The faulty 110-VAC smoke detectors were made either with pigtail leads for direct connection in a box to the building wiring or with a line cord to be plugged into an electrical outlet. The suggested retail price for these detectors was $39.50.

Model numbers

Both types of detectors were marketed by BRK Electronics and, under private labels, by AMF Industries (AMF), I-T-E Imperial Corporation (I-T-E) and Sears, Roebuck & Company.

The model numbers of the defective units are as follows:

BRK—SS749AC and SS749ACS, both hard wire units, and SS749L and SS749SL, line cord units.

AMF—2000AC, hard wire units, and 2000ACL, line cord units.

I-T-E—IT01-AC, hard wire units.

Sears—9-57049, hard wire units, and 9-57047 and 9-57048, line cord units.

The model numbers are on a label attached to the plastic base that can be exposed by removing the cover. Also on the base is a four-digit date code that completes the identification of the units being recalled. Homeowners are advised to turn off the power at the fuse box or circuit breaker before removing the cover of the hard wire units or to unplug the line cord detectors.

If a homeowner has one of the models listed for recall, except for the Sears units, he should write to BRK Electronics, 780 McClure Avenue, Aurora, Ill. 60507, Attention: Dennis Wm. Clair, Project 749 Director, or phone 312898-9040 and ask for the Project 749 Department. BRK will then send an inspection sheet which will provide further instructions for identifying the units subject to recall, which will be replaced free.

Those who have Sears detectors should get in touch with the nearest Sears store, which will arrange for an inspection and a free replacement of a recalled model.

Dennis Wm. Clair, BRK industrial products manager, who is in charge of the recall operation, said recently that “just over 25 percent” of the faulty detectors have been returned to the factory. He added that notices have been mailed to 9000 mobile home owners and BRK is planning to mail notices to 18,000 mobile home parks.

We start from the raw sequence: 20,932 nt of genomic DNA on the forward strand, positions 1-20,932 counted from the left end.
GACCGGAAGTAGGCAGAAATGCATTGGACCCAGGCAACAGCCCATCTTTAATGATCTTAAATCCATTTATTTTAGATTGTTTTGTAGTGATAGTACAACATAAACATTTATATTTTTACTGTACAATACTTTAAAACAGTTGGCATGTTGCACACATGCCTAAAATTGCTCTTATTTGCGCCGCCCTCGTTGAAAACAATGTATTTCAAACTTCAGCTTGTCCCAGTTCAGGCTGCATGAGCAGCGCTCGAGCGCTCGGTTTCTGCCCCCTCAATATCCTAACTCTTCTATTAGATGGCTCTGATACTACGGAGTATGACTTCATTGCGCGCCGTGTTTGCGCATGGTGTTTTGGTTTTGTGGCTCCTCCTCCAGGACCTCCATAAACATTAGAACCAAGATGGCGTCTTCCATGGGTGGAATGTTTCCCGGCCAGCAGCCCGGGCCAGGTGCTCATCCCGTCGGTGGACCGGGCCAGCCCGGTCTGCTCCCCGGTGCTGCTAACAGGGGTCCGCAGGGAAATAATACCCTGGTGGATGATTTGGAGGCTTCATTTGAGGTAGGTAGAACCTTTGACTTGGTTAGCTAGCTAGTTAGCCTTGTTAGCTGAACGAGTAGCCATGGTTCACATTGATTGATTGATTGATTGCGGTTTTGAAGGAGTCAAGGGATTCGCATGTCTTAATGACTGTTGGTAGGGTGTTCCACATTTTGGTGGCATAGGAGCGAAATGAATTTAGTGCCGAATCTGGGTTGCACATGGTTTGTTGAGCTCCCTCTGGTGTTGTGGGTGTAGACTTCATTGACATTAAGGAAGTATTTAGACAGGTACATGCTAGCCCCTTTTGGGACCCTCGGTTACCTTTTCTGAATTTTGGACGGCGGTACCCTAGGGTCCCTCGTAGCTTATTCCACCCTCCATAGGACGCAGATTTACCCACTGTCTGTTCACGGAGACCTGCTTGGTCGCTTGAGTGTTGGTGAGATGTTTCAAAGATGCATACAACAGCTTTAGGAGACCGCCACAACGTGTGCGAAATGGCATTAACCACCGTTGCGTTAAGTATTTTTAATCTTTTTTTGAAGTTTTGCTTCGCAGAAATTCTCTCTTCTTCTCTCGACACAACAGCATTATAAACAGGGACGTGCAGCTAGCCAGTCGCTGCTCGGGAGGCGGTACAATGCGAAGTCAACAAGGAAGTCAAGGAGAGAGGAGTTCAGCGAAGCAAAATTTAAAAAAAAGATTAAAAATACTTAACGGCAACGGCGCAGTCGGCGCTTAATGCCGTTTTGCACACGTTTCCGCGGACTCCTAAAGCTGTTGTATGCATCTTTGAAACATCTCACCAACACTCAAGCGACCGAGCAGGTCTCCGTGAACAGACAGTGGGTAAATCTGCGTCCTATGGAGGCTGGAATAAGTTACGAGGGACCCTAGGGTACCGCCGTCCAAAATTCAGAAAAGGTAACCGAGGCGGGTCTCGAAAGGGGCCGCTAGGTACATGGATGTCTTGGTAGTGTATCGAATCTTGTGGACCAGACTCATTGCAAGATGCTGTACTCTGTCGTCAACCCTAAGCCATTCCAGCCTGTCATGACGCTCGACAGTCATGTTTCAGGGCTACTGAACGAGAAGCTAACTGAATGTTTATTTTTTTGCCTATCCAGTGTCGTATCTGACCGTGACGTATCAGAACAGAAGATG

Indentification difficulties

One of the difficulties in locating the detectors under recall is that thousands were installed in mobile homes and the manufacturers do not know the addresses of all the owners. In other cases, wholesalers sold quantities of detectors to contractors who installed them not only in individual homes, but also in housing developments. BRK has already sent notices to its distributors and asked them for lists of contractors who bought smoke detectors that might be the recall models.

Clair explained that when a defective detector is identified, his company tries to find out if the home is in a housing development or near other houses built about the same time. If such is the case, then BRK tries to find out if other recall models are in the area.

Hopefully, some units being recalled will be spotted during fire department inspections and Clair hopes that alert inspectors will help the recall campaign by initiating action to complete the identification of the faulty units.

Clair believes that “if you make a mistake and take corrective action,” as BRK is doing, then a company is doing all it can to rectify the error and maintain its reputation. □ □